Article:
Editor and social reformer Benjamin Orange Flower passionately addressed many of the most controversial issues of his time, including economic equality, education, immigration, spiritualism, and women's rights. Flower was also one of the few eastern editors to champion Populism, especially the presidential candidacy of William Jennings Bryan.
Flower was born October 19, 1858, in Albion, Illinois, descended from social reformers going back to his great-grandfather, Richard Flower, in England. Following his education at a Kentucky Bible college, he returned to Albion briefly in 1880 to begin a career in journalism. He also worked for six years in Philadelphia before moving to Boston, where he created a new monthly magazine, The Arena, in December 1889.
Taking its name from Heinrich Heine's belief that people must fight for ideas like gladiators in an arena, Flower's publication was one of several popular magazines to address social problems in an outspoken, crusading style. Flower also established the Arena Publishing Company, which for six years issued the works of Hamlin Garland and other reform-minded authors.
Shortly after the Omaha Convention of 1892, Flower wholeheartedly endorsed the People's Party: “I have observed its growth and tendencies with profound interest, and I am convinced that it is not only the most purely democratic party in America to-day, but that it possesses a moral energy not present in the spoils-seeking parties” (July 1893, emphasis in the original). Similarly, when William Jennings Bryan was nominated for president by both Populists and Democrats in 1896, Flower enthused, “The election of Mr. Bryan will mean the rejuvenation of democracy and the salvation of republican government from a lawless plutocracy, the most dangerous of all despotisms” (November 1896).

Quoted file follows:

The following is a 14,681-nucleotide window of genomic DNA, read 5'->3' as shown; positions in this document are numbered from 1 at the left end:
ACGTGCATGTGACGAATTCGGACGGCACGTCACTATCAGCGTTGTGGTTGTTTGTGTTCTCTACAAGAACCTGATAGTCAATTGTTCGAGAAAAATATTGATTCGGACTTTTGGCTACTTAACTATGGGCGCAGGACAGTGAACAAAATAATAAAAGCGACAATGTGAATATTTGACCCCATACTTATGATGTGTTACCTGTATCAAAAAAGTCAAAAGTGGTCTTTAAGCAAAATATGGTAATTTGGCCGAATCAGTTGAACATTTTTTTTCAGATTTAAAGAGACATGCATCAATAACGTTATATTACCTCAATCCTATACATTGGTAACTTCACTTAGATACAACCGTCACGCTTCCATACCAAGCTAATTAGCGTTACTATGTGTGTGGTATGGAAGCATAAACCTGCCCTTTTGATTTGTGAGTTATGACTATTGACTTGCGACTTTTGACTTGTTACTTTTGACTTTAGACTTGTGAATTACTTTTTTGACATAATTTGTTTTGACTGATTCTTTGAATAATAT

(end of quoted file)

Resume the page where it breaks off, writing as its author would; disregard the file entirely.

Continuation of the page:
Due to a combination of ill health and financial difficulties, Flower surrendered the editorship of The Arena in late 1896. However, he continued to edit several other publications, including New Time and Coming Age, both of which eventually merged with The Arena, thereby allowing him to resume his editorial role from 1900 until The Arena ceased publication in August 1909. Flower subsequently edited two additional publications, including one espousing anti-Catholic beliefs. He died in a hospital in Cambridge, Massachusetts, on December 24, 1918.
James I. Deutsch
See also: Bryan, William Jennings (1860–1925) ; Emery, Sarah (1838–1895) ; Garland, Hamlin (1860–1940) ; People's Party ; Trans-Mississippi Exposition (1898)
Cline, Howard F. “Benjamin Orange Flower and The Arena, 1889–1909.” Journalism Quarterly 17 (2): 139–150, 171.
Matusow, Allen J. “The Mind of B.O. Flower.” New England Quarterly 34 (4): 492–509.